Diodorus Siculus, Books 11-12.37.1: Greek History, 480-431 by Peter Green, Peter Green

By Peter Green, Peter Green

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1; cf. Casevitz 1972, xi n. 1; Rubincam 1987, 326 –327. 23 Cic. Ad Att. 15; cf. Scramuzza 1937, 342. 2 –3, where he speaks of tª §n Ñ R≈m˙ xorhg¤& t«n prÚw tØn Ípokeim°nhn ÍpÒyesin énhkÒntvn, and explains that it is taÊthw t∞w pÒlevw ÍperoxÆ, Rome’s supremacy, which •toimotãtaw ka‹ ple¤staw ≤m«n éformåw par°sxeto parepidhmÆsasin §n aÈtª ple¤v xrÒnon. 1). 25 Further, in his discussion of the various foreign rulers of Egypt, Diodorus stresses, as we have seen, that the “last of all” (§sxãtouw) were the Macedonians.

77 Dion. Hal. Ep. ad Pomp. 6 (p. 394 Usher): §jetãzein ka‹ tåw éfane›w afit¤aw t«n prãjevn ka‹ t«n prajãntvn aÈtåw ka‹ tå pãyh t∞w cux∞w, ë mØ =ñdia to›w pollo›w efid°nai, ka‹ pãnta §kkalÊptein tå mustÆria t∞w te dokoÊshw éret∞w ka‹ t∞w égnooum°nhw kak¤aw. Flower (1994, 169) claims that Dionysios calls this trait original to Theopompos, which if true would be very important; but in fact what he says is that no historian either 01-T3515-INT 11/2/05 12:25 PM Page 17 introduction 17 in line with most Greek ethical thinking (noted above in Ephoros) and was to prove immensely popular.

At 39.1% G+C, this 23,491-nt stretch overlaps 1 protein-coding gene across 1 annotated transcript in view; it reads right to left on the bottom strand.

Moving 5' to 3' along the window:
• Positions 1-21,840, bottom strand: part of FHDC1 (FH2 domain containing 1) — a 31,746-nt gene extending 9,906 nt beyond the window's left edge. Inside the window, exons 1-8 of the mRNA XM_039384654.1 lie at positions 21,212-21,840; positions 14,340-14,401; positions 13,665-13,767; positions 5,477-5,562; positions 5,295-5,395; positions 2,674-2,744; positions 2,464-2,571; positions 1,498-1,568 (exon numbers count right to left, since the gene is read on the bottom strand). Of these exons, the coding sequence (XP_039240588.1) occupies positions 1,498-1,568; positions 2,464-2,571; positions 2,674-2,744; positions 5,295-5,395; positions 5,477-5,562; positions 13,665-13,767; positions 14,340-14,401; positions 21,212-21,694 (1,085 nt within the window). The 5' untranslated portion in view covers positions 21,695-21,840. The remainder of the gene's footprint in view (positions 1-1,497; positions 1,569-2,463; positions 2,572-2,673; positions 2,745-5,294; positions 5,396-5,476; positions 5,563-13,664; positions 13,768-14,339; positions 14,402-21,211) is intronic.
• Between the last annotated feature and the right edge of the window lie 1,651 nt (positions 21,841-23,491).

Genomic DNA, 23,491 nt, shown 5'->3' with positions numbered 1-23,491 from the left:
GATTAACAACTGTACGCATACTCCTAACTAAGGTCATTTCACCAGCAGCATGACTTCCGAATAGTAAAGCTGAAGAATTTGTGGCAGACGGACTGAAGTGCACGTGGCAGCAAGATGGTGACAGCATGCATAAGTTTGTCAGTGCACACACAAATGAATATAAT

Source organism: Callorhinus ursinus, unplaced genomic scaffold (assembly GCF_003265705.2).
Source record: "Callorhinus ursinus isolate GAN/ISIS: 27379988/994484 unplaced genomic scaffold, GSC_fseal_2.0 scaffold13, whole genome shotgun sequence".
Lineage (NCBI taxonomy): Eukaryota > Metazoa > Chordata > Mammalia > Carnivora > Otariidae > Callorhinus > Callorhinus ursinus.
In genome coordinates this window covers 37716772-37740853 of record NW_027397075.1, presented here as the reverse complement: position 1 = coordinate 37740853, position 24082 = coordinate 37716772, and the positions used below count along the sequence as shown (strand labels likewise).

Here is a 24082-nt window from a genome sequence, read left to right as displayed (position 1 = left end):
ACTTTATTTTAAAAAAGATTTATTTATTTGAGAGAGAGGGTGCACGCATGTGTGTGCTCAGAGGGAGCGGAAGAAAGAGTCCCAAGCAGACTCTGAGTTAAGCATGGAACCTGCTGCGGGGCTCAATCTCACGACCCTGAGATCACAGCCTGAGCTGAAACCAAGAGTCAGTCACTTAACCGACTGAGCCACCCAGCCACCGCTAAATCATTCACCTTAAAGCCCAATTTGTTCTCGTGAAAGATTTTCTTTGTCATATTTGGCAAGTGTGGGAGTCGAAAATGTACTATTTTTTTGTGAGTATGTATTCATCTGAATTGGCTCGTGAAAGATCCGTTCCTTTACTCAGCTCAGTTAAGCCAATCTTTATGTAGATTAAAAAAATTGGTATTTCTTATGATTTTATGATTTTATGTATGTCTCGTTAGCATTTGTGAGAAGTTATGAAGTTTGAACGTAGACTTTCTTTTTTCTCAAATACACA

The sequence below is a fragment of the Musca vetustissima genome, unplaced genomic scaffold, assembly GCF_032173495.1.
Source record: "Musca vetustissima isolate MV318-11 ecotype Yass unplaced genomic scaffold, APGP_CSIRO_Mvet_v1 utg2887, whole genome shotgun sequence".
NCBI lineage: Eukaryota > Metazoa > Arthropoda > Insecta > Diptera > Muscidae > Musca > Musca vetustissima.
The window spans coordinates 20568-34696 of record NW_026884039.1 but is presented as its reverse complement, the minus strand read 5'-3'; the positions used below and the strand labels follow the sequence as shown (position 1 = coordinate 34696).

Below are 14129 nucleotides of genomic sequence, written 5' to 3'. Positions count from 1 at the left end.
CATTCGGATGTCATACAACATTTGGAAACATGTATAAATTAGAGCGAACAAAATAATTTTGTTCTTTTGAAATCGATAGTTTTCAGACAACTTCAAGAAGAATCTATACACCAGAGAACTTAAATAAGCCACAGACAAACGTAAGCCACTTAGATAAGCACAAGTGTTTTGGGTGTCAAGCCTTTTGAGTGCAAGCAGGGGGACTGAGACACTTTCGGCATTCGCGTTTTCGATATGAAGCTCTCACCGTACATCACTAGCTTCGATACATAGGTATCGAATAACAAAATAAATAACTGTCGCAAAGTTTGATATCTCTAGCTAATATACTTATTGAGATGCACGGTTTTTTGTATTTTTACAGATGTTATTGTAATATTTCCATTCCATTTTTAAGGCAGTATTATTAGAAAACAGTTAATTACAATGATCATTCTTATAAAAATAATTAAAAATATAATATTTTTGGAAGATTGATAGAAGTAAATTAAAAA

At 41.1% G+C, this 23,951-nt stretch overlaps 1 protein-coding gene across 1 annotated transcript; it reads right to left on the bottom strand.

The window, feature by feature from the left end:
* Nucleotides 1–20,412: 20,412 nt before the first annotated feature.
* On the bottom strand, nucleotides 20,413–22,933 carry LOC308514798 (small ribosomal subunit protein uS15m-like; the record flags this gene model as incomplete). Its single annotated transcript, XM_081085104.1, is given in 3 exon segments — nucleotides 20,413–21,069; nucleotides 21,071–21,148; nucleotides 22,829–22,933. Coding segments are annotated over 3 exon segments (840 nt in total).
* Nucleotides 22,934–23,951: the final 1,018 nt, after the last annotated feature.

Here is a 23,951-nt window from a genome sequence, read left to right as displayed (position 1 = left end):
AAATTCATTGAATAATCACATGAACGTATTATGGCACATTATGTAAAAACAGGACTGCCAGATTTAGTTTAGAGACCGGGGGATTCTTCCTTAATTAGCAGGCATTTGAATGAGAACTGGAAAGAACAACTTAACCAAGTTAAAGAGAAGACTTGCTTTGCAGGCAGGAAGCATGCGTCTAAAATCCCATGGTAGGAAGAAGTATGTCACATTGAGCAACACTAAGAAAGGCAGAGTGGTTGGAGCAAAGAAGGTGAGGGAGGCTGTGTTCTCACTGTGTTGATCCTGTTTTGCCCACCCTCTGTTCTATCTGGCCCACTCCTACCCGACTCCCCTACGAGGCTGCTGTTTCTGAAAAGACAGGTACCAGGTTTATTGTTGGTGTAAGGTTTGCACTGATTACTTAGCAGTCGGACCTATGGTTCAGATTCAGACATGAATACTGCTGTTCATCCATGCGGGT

76 It is not so much that his evidence (derived in part from Aristophanes) is—as much modern history has taught us—per se implausible, as used to be thought, but rather that it leaves so much else out. Dover’s point (1988, 45 –52) that Ephoros and others not brought up in classical Athens failed to understand the nature of Old Comedy, and thus took Aristophanes’ political satire over-literally, assumes a quite stunning degree of social and literary naïveté in these unfortunate non-Athenian outsiders.

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